Synopsis: Rabbi Dr. Eliezer Berkovits (8 September 1908 – 20 August 1992) last book, “Jewish Women in Time and Torah”, is a critical examination of the status of women in Halakhah. It offers a coherent theological approach by which the eternal Divine nature of Torah must be upheld, and yet also recognize that the ever-changing status of women, reflected in our sacred texts, is linked to historical and social movements of humanity in the world at large.
This collection of articles Contemporary Uses and Forms of Hasidut is part of the Orthodox Forum series that Yeshiva University convenes to discuss important cultural, legal, and sociological trends occurring within the Jewish Orthodox world. This volume focuses on a pronounced shift within modern Orthodox life toward Hasidut and increased spirituality — what many now call “Neo-Hasidut.”
About 15 years ago, a prominent rabbi spoke in Passaic and said he had written a paper about Jewish marriage and divorce issues that he felt was rock solid but quite revolutionary. He thought it was so revolutionary that he would wait 20 years to publish it.
Rabbi Eliezer Berkovits was one of the greatest rabbinic minds of the 20th century. He first published his remarkable work, “Jewish Women in Time and Torah,” in 1990, two years before his death. I’d humbly suggest the book was 50 years ahead of its time.
Anyone interested in Jewish law (halakhah) and the status of women in Jewish law, particularly in contemporary times, will find this book refreshing and inspiring. Especially since it was written by an Orthodox rabbi and scholar.
On the final page of the book, we find this revealing, remarkable, inspiring statement:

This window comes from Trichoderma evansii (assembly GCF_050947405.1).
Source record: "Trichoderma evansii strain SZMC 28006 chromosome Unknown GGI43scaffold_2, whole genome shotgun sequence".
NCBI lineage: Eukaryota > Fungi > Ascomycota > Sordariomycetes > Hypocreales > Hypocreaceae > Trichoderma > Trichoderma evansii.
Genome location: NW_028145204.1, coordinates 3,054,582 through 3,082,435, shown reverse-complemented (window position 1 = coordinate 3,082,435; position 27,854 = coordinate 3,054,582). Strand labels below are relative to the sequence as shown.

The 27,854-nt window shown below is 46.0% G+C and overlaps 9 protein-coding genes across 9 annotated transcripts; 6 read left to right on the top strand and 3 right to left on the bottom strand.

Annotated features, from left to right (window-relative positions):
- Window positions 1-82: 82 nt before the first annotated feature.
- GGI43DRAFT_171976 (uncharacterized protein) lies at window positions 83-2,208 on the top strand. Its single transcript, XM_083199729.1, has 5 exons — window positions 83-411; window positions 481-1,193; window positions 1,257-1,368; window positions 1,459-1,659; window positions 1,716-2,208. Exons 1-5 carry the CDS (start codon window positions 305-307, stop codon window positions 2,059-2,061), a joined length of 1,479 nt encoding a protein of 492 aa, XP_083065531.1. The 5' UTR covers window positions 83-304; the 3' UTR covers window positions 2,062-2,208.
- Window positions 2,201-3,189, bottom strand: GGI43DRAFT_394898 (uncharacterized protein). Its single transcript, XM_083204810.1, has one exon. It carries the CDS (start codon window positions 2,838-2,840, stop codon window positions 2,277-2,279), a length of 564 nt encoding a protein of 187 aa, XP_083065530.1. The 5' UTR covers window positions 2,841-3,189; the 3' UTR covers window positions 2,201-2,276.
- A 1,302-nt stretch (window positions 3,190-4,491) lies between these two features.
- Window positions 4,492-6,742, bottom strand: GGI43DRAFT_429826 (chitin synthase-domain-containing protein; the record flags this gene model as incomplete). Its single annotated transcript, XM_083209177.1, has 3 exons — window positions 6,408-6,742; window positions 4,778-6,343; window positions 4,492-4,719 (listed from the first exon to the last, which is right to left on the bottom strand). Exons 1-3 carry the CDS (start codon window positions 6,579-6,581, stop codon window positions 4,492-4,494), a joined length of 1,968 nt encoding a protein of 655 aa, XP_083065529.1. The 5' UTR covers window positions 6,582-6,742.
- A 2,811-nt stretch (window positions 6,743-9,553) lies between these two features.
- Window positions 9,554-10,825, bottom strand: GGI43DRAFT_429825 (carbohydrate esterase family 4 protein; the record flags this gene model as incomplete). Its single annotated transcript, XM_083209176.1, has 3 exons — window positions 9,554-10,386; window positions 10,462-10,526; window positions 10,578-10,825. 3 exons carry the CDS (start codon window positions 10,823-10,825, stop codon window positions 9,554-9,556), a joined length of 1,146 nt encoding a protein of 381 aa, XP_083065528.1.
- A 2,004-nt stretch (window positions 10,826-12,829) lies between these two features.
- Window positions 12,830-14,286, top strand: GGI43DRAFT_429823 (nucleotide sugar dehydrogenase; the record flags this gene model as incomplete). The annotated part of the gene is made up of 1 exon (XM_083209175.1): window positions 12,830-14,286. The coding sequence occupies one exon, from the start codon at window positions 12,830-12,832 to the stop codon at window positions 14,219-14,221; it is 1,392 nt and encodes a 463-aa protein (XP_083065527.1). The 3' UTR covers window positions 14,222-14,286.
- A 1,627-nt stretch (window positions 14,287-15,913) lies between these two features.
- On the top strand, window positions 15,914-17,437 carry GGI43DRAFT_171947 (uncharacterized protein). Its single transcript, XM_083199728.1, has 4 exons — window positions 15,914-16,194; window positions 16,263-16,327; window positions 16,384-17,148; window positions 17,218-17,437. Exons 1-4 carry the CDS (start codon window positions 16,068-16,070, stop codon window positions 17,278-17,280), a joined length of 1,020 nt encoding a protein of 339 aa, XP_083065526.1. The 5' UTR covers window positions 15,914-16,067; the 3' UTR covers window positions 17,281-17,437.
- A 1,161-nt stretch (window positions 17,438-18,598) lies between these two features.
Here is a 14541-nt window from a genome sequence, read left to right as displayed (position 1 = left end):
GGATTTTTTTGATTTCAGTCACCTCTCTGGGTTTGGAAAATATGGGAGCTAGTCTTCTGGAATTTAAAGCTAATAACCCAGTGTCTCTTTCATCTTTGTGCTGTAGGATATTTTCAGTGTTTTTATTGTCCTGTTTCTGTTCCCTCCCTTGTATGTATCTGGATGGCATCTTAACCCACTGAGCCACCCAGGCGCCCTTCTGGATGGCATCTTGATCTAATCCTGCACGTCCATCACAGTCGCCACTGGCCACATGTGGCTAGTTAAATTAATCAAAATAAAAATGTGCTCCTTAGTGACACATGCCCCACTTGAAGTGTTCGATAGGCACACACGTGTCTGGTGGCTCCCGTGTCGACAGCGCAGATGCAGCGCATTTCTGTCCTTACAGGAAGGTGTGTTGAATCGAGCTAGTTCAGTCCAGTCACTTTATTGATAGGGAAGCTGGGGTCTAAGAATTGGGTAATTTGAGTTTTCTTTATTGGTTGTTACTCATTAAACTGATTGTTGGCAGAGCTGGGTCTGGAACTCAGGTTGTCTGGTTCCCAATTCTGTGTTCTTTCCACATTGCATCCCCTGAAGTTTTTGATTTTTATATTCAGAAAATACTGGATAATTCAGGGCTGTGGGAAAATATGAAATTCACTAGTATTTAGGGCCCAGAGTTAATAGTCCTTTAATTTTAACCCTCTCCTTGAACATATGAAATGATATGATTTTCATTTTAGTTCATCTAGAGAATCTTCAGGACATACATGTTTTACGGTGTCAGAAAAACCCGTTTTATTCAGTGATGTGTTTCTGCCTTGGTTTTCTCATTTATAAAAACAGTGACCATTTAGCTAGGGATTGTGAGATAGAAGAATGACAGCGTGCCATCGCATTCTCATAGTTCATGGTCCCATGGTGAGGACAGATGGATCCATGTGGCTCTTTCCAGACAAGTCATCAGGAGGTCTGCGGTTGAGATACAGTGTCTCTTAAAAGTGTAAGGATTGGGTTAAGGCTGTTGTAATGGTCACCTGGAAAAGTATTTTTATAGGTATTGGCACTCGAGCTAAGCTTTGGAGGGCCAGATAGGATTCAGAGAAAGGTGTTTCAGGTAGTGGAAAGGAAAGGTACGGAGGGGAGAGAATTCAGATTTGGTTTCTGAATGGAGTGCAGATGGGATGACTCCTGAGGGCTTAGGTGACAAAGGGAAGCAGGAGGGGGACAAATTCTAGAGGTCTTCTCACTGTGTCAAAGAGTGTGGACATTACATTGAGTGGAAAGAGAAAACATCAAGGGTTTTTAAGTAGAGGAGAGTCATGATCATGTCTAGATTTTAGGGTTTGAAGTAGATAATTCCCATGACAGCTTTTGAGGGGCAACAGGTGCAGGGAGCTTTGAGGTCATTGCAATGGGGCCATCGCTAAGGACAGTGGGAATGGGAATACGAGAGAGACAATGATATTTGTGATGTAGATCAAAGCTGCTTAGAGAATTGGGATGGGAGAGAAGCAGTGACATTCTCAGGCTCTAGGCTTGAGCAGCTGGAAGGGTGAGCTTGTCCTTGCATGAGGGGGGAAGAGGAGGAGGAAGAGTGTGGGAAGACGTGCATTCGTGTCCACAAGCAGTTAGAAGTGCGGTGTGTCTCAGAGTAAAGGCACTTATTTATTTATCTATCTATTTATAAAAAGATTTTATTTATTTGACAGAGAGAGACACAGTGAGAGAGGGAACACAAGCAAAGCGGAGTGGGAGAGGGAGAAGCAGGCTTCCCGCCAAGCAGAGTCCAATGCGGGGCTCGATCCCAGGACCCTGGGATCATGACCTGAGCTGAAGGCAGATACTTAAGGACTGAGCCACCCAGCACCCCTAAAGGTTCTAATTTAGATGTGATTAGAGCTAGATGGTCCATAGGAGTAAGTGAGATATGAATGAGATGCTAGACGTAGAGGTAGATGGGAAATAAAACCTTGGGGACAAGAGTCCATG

“Unfortunately, the problem that we are discussing is not limited to the subject of the status of women in Judaism. It is a problem that involves the entire area of present-day religious faith. The so-called drift to the right is a drift towards a naïve, unquestioning spirituality. In essence it is a drift away from authentic Halakhah.”
BOCA RATON, Florida — Urim Publications and Ktav Publishing in Jerusalem and New York have just republished Jewish Women in Time and Torah. It focuses on three periods of time in how Judaism treated women: (1) The early period of more than a thousand years until around the beginning of the Common Era when women were treated as creatures somewhere between animals and men, beings far inferior to men, created to serve men. (2) The second period until now when many, but not all rabbis, tried to mitigate the situation and treat women as human beings. (3) Now, where too many rabbis still have the early outlook about women, and much more needs to be done.
Eugene Korn has written one of the most inspiring, stimulating, ground-breaking books on Jewish ethics and practice that I have seen in a very long time. Anyone looking for an in-depth study of how inner conscience, personal morality and individual judgment can be applied to traditional halakhah and tradition, will find mounds of evidence in this well-written, well-documented study.
Can Jewish tradition face our modern understanding of justice, equality and human progress? Can mitsvot survive modernity’s deep critique of authority and culture of personal autonomy? To Be a Holy People: Jewish Tradition and Ethical Values addresses ancient and modern moral questions. Building on biblical and rabbinic traditions, it analyzes how Jewish ethics relates to Jewish law, justice, equality and compassion, as well as the challenge of violence in the name of religion. It provides food for thought on subjects ranging from gender, freedom and military ethics to Jewish particularism and contemporary universalism.
Rabbi Dr. Eugene Korn holds a doctorate in moral philosophy from Columbia University and Orthodox rabbinic ordination from Pirchei Shoshanim in Israel. He was founding editor of The Edah Journal. His books include Jewish Theology and World Religions; Plowshares in Swords? Reflections on Religion and Violence; Covenant and Hope; Two Faiths, One Covenant?; and The Jewish Connection to Israel. His English writings have been translated into Hebrew, German, Italian and Spanish. He and his wife, Lila Magnus Korn, live in Jerusalem.